Reported by Sean Hitrec
The general manager of the Langara Students’ Union, hired to implement reforms, was abruptly fired last week, The Voice has learned.
The news that Desmond Rodenbour was let go was not announced to the student body. His firing coincides with a special general meeting called by the LSU for Dec. 7 — during the exam period — to implement unexpected new bylaws that would extend the council’s term beyond the usual one year.
“The bylaw changes being considered at the Dec. 7 [student general meeting] were not drafted by me or anyone at my company. In my view, they’re patently unethical,” wrote Rodenbour in a message to The Voice, confirming he’d been sacked.
Currently, the council’s term runs one year, from the start of September to the next year’s fall semester election.
The new bylaws would move the end of council’s term from September to December. It would also extend the current councilors’ terms for an additional four months, until Dec. 31, 2017.
Listen to our podcast featuring an interview with Rodenbour regarding the most recent LSU election.
Their term extension would allow them to preside over the next three general assembly meetings where the LSU council is meant to explain to the student body how they spend their money.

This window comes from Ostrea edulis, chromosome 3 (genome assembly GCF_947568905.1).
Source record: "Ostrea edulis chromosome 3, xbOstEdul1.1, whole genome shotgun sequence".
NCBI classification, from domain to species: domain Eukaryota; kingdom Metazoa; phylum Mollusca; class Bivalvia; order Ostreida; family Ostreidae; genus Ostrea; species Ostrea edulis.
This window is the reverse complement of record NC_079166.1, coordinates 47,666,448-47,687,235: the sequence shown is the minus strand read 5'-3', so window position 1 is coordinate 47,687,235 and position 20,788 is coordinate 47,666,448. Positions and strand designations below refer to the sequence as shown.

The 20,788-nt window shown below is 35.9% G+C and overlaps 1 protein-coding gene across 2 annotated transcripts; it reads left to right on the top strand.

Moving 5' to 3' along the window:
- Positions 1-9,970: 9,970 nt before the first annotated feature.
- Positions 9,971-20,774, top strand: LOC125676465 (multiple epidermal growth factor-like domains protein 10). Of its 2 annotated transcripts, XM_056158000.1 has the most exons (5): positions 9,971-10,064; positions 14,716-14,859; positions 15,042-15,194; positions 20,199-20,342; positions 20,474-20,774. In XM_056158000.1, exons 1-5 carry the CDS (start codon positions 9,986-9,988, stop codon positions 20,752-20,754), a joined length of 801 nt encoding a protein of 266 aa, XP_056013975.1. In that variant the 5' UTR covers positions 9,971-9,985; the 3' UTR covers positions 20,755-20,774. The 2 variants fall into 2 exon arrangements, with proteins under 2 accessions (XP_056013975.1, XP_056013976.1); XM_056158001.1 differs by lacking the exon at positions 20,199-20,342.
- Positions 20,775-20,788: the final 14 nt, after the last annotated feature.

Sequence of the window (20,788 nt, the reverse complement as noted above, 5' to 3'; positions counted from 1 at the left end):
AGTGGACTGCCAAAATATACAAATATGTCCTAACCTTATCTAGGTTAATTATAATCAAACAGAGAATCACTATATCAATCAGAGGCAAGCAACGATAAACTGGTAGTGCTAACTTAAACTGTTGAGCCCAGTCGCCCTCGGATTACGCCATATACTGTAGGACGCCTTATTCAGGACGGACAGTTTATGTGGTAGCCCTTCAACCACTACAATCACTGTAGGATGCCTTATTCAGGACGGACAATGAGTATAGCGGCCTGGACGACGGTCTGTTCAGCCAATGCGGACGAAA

The new format would also exclude students in one-year programs—such as general business management, engineering transfer and journalism — from running for council. In the fall, two journalism students ran for council. Neither were elected.
The Voice learned that LSU lawyers from Borins & Co. were also “turfed”. The law firm would only confirm that it “does not represent the LSU at this time.”
The LSU would not comment on the firing of Rodenbour and its team of lawyers, and neither would the college. When The Voice went to inquire about the quietly executed move, the LSU office told the newspaper to ask any questions through the LSU general contact email.
Rodenbour started in the summer of 2016 with goals of reforms and transparency.
In a meeting with a Voice reporter in September, Rodenbour said he wanted to encourage the student union to move in a more modern direction, in keeping with the other student unions.
The reforms Rodenbour was aiming for are now unlikely to materialize.
Transparency is key for student unions in B.C.
“Student unions run best when they unite students,” Jenelle Davies, secretary treasurer for the Canadian Federation of Students’ B.C. branch, said in response to the news. “It’s in the best interest of all students for all these internal issues to be dealt with in an open and transparent way.”
Read our related story about a recent survey led by Rodenbour that had meant to address student concerns here.